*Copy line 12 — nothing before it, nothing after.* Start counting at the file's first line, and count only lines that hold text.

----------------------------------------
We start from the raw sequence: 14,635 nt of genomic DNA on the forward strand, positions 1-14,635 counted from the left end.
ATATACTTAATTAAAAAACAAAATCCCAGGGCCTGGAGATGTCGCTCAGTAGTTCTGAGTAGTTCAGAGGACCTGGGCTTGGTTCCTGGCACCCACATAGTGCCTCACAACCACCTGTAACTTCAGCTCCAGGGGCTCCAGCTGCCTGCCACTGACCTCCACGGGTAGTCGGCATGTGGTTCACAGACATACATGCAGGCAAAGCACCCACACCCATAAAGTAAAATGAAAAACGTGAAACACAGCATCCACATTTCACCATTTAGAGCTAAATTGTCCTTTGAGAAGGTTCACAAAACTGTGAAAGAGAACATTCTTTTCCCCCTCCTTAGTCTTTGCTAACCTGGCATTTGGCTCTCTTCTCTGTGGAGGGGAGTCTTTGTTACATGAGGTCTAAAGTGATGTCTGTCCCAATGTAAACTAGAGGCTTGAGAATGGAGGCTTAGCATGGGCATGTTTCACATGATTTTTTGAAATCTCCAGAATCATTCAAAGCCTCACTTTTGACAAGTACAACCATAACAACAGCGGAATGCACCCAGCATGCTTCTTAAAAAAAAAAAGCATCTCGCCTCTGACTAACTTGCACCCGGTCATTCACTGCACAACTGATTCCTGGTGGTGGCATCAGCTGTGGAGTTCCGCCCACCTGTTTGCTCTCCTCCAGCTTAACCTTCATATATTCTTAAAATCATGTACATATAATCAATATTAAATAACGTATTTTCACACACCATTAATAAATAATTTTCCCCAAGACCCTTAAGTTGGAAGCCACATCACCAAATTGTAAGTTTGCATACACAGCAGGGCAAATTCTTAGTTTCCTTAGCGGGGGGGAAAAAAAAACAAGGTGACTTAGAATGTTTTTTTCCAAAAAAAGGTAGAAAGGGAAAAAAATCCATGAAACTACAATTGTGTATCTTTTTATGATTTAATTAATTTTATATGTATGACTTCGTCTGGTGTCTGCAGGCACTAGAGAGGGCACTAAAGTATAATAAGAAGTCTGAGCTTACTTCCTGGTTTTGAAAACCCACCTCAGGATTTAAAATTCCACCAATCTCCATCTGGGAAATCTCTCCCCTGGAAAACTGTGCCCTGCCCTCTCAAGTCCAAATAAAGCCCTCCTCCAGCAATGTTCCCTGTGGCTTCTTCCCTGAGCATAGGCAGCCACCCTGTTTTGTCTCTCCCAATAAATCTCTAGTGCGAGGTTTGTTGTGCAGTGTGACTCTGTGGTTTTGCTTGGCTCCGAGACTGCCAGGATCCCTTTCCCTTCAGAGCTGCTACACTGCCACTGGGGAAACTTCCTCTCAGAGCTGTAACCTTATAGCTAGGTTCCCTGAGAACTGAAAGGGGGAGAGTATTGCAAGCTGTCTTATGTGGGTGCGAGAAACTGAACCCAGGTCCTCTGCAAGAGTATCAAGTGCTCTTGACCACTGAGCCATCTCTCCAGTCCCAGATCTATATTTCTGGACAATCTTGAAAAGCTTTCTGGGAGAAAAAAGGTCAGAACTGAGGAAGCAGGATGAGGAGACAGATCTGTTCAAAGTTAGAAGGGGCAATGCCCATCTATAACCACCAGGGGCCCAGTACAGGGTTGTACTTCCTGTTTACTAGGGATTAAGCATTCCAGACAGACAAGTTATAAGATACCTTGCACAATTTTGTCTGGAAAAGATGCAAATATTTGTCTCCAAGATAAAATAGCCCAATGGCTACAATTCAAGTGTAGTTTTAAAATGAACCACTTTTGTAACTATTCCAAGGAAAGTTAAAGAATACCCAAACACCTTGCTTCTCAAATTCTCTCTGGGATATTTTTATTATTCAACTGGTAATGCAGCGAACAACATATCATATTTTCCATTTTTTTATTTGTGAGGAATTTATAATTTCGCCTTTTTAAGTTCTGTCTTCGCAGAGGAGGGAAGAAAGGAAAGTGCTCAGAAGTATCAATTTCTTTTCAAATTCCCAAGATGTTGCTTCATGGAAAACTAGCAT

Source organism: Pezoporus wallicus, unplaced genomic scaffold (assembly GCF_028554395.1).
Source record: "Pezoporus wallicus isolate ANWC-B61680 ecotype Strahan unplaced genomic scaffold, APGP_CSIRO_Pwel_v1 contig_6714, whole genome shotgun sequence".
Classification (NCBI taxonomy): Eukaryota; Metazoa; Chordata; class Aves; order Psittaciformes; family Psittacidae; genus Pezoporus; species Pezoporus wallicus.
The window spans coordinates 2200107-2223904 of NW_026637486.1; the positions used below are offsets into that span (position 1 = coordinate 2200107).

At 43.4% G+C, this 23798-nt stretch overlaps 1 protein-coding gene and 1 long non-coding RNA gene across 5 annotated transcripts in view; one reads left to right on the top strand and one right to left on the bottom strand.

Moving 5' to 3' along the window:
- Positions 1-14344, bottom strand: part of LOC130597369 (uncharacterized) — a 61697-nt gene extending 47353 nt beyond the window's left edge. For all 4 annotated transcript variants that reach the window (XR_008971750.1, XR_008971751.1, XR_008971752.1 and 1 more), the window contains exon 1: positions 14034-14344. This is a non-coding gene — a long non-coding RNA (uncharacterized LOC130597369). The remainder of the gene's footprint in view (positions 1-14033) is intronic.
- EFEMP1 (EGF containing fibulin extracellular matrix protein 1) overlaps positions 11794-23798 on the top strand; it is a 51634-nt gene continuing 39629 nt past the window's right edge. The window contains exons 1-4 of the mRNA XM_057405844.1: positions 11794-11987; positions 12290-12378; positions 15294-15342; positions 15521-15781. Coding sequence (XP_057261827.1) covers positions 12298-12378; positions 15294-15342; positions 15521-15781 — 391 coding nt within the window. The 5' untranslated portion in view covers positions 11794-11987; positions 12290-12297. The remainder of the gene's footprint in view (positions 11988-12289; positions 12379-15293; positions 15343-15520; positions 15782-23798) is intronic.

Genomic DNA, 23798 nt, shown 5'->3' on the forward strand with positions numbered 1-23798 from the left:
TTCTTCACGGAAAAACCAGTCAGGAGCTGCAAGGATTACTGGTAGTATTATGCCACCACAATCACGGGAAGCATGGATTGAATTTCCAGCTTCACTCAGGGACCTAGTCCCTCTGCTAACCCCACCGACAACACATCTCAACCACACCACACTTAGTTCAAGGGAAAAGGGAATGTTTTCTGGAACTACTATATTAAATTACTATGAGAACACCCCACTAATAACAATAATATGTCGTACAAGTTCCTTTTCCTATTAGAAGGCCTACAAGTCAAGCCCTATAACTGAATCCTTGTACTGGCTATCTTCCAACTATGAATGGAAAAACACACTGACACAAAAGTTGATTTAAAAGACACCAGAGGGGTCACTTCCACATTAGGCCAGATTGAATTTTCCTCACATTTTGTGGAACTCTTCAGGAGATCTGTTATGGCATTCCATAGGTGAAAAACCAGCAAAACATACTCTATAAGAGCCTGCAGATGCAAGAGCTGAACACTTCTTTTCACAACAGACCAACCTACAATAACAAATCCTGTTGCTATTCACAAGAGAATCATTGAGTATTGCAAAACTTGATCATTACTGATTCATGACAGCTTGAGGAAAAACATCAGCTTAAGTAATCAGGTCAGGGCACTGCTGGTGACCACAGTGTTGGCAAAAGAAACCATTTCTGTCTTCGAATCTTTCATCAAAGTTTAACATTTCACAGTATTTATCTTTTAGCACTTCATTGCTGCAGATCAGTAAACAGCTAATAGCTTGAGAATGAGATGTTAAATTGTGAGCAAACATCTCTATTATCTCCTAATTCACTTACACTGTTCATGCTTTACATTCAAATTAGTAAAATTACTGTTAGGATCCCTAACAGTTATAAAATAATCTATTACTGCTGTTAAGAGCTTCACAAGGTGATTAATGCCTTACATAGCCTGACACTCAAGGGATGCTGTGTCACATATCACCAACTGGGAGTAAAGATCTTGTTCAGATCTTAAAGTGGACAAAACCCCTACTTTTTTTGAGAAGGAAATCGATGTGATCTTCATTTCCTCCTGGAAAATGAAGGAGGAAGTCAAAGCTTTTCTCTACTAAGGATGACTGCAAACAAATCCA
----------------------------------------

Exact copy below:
TTCTTCACGGAAAAACCAGTCAGGAGCTGCAAGGATTACTGGTAGTATTATGCCACCACAATCACGGGAAGCATGGATTGAATTTCCAGCTTCACTCAGGGACCTAGTCCCTCTGCTAACCCCACCGACAACACATCTCAACCACACCACACTTAGTTCAAGGGAAAAGGGAATGTTTTCTGGAACTACTATATTAAATTACTATGAGAACACCCCACTAATAACAATAATATGTCGTACAAGTTCCTTTTCCTATTAGAAGGCCTACAAGTCAAGCCCTATAACTGAATCCTTGTACTGGCTATCTTCCAACTATGAATGGAAAAACACACTGACACAAAAGTTGATTTAAAAGACACCAGAGGGGTCACTTCCACATTAGGCCAGATTGAATTTTCCTCACATTTTGTGGAACTCTTCAGGAGATCTGTTATGGCATTCCATAGGTGAAAAACCAGCAAAACATACTCTATAAGAGCCTGCAGATGCAAGAGCTGAACACTTCTTTTCACAACAGACCAACCTACAATAACAAATCCTGTTGCTATTCACAAGAGAATCATTGAGTATTGCAAAACTTGATCATTACTGATTCATGACAGCTTGAGGAAAAACATCAGCTTAAGTAATCAGGTCAGGGCACTGCTGGTGACCACAGTGTTGGCAAAAGAAACCATTTCTGTCTTCGAATCTTTCATCAAAGTTTAACATTTCACAGTATTTATCTTTTAGCACTTCATTGCTGCAGATCAGTAAACAGCTAATAGCTTGAGAATGAGATGTTAAATTGTGAGCAAACATCTCTATTATCTCCTAATTCACTTACACTGTTCATGCTTTACATTCAAATTAGTAAAATTACTGTTAGGATCCCTAACAGTTATAAAATAATCTATTACTGCTGTTAAGAGCTTCACAAGGTGATTAATGCCTTACATAGCCTGACACTCAAGGGATGCTGTGTCACATATCACCAACTGGGAGTAAAGATCTTGTTCAGATCTTAAAGTGGACAAAACCCCTACTTTTTTTGAGAAGGAAATCGATGTGATCTTCATTTCCTCCTGGAAAATGAAGGAGGAAGTCAAAGCTTTTCTCTACTAAGGATGACTGCAAACAAATCCA